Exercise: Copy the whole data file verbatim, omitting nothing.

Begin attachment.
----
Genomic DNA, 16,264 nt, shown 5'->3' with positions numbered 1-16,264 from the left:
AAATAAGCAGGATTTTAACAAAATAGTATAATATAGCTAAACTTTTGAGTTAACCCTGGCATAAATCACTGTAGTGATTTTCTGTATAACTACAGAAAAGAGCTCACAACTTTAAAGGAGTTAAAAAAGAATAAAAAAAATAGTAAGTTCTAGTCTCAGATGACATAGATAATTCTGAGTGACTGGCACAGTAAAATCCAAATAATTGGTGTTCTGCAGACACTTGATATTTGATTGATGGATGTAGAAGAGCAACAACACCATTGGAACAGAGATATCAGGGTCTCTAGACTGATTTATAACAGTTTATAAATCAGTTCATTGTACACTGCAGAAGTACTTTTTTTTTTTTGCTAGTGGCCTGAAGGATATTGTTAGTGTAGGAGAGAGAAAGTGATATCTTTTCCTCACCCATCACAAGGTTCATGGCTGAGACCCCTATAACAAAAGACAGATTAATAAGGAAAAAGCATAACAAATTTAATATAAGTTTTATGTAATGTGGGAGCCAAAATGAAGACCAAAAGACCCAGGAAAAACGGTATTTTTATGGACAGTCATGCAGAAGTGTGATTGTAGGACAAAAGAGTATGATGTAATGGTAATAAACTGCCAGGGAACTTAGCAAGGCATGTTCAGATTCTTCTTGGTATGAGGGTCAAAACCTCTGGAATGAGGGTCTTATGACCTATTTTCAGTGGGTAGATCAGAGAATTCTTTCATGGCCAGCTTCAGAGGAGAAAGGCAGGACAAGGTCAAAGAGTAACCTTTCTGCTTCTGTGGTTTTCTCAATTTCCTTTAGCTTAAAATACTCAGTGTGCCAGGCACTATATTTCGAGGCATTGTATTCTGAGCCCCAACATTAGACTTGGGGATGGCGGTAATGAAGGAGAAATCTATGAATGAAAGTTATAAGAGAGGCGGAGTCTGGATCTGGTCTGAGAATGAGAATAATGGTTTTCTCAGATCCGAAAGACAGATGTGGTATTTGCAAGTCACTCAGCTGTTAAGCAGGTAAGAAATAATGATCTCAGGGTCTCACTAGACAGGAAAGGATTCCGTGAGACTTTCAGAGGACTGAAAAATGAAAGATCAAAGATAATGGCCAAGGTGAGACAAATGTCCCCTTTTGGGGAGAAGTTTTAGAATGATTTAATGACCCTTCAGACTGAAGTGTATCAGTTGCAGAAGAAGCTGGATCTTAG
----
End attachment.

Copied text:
Genomic DNA, 16,264 nt, shown 5'->3' with positions numbered 1-16,264 from the left:
AAATAAGCAGGATTTTAACAAAATAGTATAATATAGCTAAACTTTTGAGTTAACCCTGGCATAAATCACTGTAGTGATTTTCTGTATAACTACAGAAAAGAGCTCACAACTTTAAAGGAGTTAAAAAAGAATAAAAAAAATAGTAAGTTCTAGTCTCAGATGACATAGATAATTCTGAGTGACTGGCACAGTAAAATCCAAATAATTGGTGTTCTGCAGACACTTGATATTTGATTGATGGATGTAGAAGAGCAACAACACCATTGGAACAGAGATATCAGGGTCTCTAGACTGATTTATAACAGTTTATAAATCAGTTCATTGTACACTGCAGAAGTACTTTTTTTTTTTTGCTAGTGGCCTGAAGGATATTGTTAGTGTAGGAGAGAGAAAGTGATATCTTTTCCTCACCCATCACAAGGTTCATGGCTGAGACCCCTATAACAAAAGACAGATTAATAAGGAAAAAGCATAACAAATTTAATATAAGTTTTATGTAATGTGGGAGCCAAAATGAAGACCAAAAGACCCAGGAAAAACGGTATTTTTATGGACAGTCATGCAGAAGTGTGATTGTAGGACAAAAGAGTATGATGTAATGGTAATAAACTGCCAGGGAACTTAGCAAGGCATGTTCAGATTCTTCTTGGTATGAGGGTCAAAACCTCTGGAATGAGGGTCTTATGACCTATTTTCAGTGGGTAGATCAGAGAATTCTTTCATGGCCAGCTTCAGAGGAGAAAGGCAGGACAAGGTCAAAGAGTAACCTTTCTGCTTCTGTGGTTTTCTCAATTTCCTTTAGCTTAAAATACTCAGTGTGCCAGGCACTATATTTCGAGGCATTGTATTCTGAGCCCCAACATTAGACTTGGGGATGGCGGTAATGAAGGAGAAATCTATGAATGAAAGTTATAAGAGAGGCGGAGTCTGGATCTGGTCTGAGAATGAGAATAATGGTTTTCTCAGATCCGAAAGACAGATGTGGTATTTGCAAGTCACTCAGCTGTTAAGCAGGTAAGAAATAATGATCTCAGGGTCTCACTAGACAGGAAAGGATTCCGTGAGACTTTCAGAGGACTGAAAAATGAAAGATCAAAGATAATGGCCAAGGTGAGACAAATGTCCCCTTTTGGGGAGAAGTTTTAGAATGATTTAATGACCCTTCAGACTGAAGTGTATCAGTTGCAGAAGAAGCTGGATCTTAG